First suture 20 secures catheter 18 at first securement point 46 and second securement point 48. Second suture 22 and third suture 24 secure catheter 18 at third securement point 50. An extension saddle 44 is provided at the bottom of rotatable ring 14. Both ends of first suture 20 are threaded to extension saddle 44. When the user pulls both ends of suture 20 to actuate first suture 20, first suture 20 automatically secures catheter 18 at first securement point 46. Subsequent to deployment of first suture 20, a user ties suture 20 at second securement point 48. Deployment of first suture 20 will be discussed in greater detail in FIG. 4. Extension saddle 44 provides a desired amount of displacement between first securement point 46 and second securement point 48. The amount of displacement between first securement point 46 and second securement point 48 minimizes twisting of catheter tube 18 that could otherwise result in injury at the catheter insertion site.

In the illustrated embodiment, second suture 22 and third suture 24 provide two points of securement lateral to third securement point 50. As a result, movement of catheter 18 in a lateral direction or in a forward or rearward direction is prevented. In the event that catheter 18 is inadvertently pulled in a rearward direction second suture 22 and third suture 24 inhibits movement of catheter 18. Similarly, in the event that catheter 18 is bumped or otherwise manipulated in a lateral direction, the two points of securement on each lateral side of third securement point 50 minimize lateral movement, twisting, or other manipulation of catheter 18 at catheter insertion point 26. As a result, discomfort, tearing, displacement, or injury at the catheter insertion point 26 resulting from inadvertent movement of catheter 18 is minimized.

In the illustrated embodiment, rotatable ring 14 includes a ratchet mechanism and a bearing member. Rotatable ring 14 comprises a rotatable outer ring 30, base 32, a bearing member 34, a ratchet ring 36, a rotatable ratchet member 38, and a suture storage channel 40. Base 32 is stationarily secured to adhesive sheet 12. Base 32 provides an implement for supporting the other components of rotatable ring 14. Rotatable ring 30 is positioned adjacent to and circumscribing base 32. Rotatable ring 30 is configured to be rotated by the user relative to base 32 to deploy second suture 22 and third suture 24.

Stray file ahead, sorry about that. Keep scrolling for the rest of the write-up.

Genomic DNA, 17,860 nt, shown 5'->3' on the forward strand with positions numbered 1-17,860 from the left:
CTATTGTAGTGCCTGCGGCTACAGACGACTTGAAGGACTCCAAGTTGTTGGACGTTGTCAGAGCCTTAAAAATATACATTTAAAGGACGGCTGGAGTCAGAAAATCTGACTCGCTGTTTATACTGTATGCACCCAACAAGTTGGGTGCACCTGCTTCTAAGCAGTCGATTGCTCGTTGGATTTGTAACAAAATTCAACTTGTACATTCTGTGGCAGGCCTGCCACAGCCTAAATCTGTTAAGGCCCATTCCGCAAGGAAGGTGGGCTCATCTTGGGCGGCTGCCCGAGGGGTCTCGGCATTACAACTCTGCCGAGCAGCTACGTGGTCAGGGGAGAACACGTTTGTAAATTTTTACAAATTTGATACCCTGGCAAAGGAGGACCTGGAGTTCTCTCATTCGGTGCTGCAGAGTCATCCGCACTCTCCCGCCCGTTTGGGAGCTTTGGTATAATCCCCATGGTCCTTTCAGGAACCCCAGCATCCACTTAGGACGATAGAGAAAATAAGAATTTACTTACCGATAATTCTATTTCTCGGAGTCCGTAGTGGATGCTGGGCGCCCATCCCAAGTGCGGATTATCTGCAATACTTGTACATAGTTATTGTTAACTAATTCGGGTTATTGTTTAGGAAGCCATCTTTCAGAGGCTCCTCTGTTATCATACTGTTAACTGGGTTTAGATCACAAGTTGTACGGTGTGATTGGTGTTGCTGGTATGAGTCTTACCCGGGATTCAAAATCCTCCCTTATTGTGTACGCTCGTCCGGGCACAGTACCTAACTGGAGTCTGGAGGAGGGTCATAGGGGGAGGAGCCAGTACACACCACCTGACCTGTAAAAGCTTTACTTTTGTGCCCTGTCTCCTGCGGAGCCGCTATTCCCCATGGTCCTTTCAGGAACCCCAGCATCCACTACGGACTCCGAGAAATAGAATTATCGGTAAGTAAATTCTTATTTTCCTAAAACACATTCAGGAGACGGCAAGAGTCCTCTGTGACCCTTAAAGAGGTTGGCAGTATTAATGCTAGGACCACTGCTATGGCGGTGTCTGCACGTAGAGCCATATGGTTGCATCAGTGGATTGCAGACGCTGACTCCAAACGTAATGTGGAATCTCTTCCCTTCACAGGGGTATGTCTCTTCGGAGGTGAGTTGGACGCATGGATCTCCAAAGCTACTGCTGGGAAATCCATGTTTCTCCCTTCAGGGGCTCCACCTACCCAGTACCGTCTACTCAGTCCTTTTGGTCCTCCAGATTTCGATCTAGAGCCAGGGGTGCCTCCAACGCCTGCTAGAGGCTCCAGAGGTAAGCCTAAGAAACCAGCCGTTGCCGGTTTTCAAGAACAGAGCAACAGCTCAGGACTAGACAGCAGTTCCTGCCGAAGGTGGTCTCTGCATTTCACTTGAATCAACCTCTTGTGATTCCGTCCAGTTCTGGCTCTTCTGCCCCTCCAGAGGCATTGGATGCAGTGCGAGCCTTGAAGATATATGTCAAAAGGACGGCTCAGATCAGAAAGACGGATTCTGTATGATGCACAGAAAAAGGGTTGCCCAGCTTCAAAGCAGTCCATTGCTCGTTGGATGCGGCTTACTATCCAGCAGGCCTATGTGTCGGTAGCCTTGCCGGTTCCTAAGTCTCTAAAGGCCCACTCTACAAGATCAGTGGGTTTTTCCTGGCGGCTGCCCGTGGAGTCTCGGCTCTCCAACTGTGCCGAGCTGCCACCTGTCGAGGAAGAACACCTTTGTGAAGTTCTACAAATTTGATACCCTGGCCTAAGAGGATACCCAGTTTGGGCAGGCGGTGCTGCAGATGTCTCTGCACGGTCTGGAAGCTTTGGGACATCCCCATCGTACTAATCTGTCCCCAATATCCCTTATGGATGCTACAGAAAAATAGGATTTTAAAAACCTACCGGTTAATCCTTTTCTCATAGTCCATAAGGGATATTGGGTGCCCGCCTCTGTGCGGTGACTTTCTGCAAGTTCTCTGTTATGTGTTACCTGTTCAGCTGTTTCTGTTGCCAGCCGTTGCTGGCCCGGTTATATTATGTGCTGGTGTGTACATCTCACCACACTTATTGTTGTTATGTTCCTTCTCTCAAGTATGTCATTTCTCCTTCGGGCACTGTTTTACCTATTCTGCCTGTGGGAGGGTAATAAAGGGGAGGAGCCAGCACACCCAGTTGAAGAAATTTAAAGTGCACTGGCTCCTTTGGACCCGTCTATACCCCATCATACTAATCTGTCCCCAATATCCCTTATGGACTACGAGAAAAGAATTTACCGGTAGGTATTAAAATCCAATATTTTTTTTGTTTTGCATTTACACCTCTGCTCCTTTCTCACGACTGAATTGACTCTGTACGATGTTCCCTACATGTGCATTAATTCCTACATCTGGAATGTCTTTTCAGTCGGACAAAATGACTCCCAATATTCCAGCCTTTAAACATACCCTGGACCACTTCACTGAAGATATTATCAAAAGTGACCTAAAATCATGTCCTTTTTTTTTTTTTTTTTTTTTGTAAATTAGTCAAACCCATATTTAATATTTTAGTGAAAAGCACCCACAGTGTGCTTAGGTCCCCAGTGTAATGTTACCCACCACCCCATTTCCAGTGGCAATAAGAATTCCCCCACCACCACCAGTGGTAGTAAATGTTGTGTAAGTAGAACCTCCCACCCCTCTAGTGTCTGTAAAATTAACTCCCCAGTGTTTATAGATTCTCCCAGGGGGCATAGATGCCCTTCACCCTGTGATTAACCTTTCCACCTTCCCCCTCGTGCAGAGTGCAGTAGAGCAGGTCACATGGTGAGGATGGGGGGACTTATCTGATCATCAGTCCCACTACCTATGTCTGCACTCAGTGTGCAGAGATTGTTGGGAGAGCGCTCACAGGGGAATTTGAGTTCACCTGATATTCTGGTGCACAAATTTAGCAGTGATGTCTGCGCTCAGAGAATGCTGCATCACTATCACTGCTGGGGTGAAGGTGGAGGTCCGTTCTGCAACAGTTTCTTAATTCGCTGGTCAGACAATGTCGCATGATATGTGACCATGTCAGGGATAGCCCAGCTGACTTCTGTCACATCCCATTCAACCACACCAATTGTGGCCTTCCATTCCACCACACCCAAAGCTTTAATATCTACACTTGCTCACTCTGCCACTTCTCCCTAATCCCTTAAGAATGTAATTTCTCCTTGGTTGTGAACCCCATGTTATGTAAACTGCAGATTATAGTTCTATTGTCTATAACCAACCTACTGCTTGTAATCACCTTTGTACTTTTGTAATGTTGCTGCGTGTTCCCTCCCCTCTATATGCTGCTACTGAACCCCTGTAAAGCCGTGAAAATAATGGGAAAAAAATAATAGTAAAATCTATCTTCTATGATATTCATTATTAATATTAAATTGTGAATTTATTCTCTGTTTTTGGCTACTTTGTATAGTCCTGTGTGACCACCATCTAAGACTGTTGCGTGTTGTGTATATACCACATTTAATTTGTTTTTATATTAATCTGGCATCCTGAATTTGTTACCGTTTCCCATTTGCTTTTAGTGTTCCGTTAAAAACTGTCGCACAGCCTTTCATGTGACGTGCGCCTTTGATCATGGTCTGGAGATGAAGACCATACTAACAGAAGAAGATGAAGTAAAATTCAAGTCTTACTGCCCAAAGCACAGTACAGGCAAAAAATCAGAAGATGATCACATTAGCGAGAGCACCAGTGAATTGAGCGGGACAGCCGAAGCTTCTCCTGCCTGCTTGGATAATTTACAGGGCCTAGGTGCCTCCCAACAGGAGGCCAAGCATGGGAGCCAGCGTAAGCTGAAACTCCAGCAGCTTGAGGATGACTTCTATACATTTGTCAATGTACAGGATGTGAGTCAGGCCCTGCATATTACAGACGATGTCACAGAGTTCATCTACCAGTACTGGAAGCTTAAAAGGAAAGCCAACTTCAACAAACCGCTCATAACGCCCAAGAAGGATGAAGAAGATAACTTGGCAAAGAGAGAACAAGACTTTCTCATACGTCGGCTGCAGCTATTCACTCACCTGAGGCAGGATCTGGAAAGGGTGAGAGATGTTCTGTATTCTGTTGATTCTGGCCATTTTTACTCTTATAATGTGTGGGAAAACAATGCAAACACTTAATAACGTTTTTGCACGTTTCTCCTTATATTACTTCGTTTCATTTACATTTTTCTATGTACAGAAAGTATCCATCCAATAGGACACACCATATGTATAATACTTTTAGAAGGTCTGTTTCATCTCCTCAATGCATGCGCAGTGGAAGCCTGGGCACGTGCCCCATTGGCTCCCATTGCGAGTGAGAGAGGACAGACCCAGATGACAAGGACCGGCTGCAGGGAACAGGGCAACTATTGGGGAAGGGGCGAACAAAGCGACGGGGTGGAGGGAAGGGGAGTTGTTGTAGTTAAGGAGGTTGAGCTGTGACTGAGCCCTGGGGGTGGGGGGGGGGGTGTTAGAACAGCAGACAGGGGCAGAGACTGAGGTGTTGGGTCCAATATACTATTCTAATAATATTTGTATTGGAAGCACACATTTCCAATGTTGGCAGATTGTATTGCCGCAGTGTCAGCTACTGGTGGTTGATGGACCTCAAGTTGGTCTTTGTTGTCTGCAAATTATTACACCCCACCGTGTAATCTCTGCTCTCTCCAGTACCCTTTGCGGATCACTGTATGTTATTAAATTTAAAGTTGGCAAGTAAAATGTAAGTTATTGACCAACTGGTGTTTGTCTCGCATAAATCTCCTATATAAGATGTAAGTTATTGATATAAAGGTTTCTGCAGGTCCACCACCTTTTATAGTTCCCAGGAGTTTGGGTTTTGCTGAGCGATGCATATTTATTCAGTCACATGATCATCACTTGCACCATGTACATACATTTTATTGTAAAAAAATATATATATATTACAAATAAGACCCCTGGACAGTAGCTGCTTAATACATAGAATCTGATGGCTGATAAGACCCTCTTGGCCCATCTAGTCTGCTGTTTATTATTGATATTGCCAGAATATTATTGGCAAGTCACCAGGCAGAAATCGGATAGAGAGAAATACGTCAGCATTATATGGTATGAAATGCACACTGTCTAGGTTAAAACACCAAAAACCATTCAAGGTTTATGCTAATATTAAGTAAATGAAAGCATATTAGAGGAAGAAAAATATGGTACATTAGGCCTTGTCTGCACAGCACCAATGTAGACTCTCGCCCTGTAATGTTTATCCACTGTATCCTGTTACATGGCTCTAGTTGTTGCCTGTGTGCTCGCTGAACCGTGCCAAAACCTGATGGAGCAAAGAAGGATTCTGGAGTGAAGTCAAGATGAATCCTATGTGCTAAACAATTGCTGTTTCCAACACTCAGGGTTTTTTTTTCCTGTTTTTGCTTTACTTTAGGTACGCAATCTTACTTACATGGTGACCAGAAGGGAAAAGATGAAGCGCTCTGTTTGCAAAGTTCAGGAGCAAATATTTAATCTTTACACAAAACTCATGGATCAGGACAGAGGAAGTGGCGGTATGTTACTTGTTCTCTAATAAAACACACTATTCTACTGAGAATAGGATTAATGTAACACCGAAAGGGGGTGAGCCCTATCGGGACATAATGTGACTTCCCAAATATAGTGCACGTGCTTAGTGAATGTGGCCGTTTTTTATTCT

Bearing member 34 is positioned between base 32 and rotatable outer ring 30. Bearing member 34 has bearing properties to minimize the friction between base 32 and rotatable outer ring 30 to facilitate rotation of rotatable outer ring 30 relative to base 32. In the illustrated embodiment, bearing member 34 comprises solid surface bearing material providing sliding surface bearing properties. In one embodiment, bearing member 34 comprises one or more of acetyl, high molecular weight polyethylene, lubricous plastic, Delria® , Nylon filled with lubricant, other solid surface member, polymer material, and/or antifriction material. In the illustrated embodiment, bearing member 34 is configured to be coupled to rotatable outer ring 30 such that bearing member 34 rotates with rotatable outer ring 30. The ends of second suture 22 and third suture 24 are configured to be secured to bearing member 34. When rotatable outer ring 30 is rotated, bearing member 34 moves about the circumference of base 32 and sutures 22 and 24 are foreshortened. As a result, sutures 22 and 24 are deployed.